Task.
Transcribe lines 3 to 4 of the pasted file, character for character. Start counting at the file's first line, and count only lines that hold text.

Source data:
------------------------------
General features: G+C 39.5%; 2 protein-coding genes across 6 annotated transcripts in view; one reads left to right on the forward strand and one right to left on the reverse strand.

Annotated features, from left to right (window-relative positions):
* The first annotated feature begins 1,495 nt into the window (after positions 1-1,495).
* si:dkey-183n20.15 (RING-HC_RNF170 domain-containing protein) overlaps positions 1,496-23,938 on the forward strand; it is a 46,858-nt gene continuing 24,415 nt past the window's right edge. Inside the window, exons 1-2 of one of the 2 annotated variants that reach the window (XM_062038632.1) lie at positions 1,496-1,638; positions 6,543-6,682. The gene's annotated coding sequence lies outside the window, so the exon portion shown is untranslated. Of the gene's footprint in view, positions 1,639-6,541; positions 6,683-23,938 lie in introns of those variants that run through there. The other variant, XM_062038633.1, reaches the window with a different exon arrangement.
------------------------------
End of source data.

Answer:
* The first annotated feature begins 1,495 nt into the window (after positions 1-1,495).
* si:dkey-183n20.15 (RING-HC_RNF170 domain-containing protein) overlaps positions 1,496-23,938 on the forward strand; it is a 46,858-nt gene continuing 24,415 nt past the window's right edge. Inside the window, exons 1-2 of one of the 2 annotated variants that reach the window (XM_062038632.1) lie at positions 1,496-1,638; positions 6,543-6,682. The gene's annotated coding sequence lies outside the window, so the exon portion shown is untranslated. Of the gene's footprint in view, positions 1,639-6,541; positions 6,683-23,938 lie in introns of those variants that run through there. The other variant, XM_062038633.1, reaches the window with a different exon arrangement.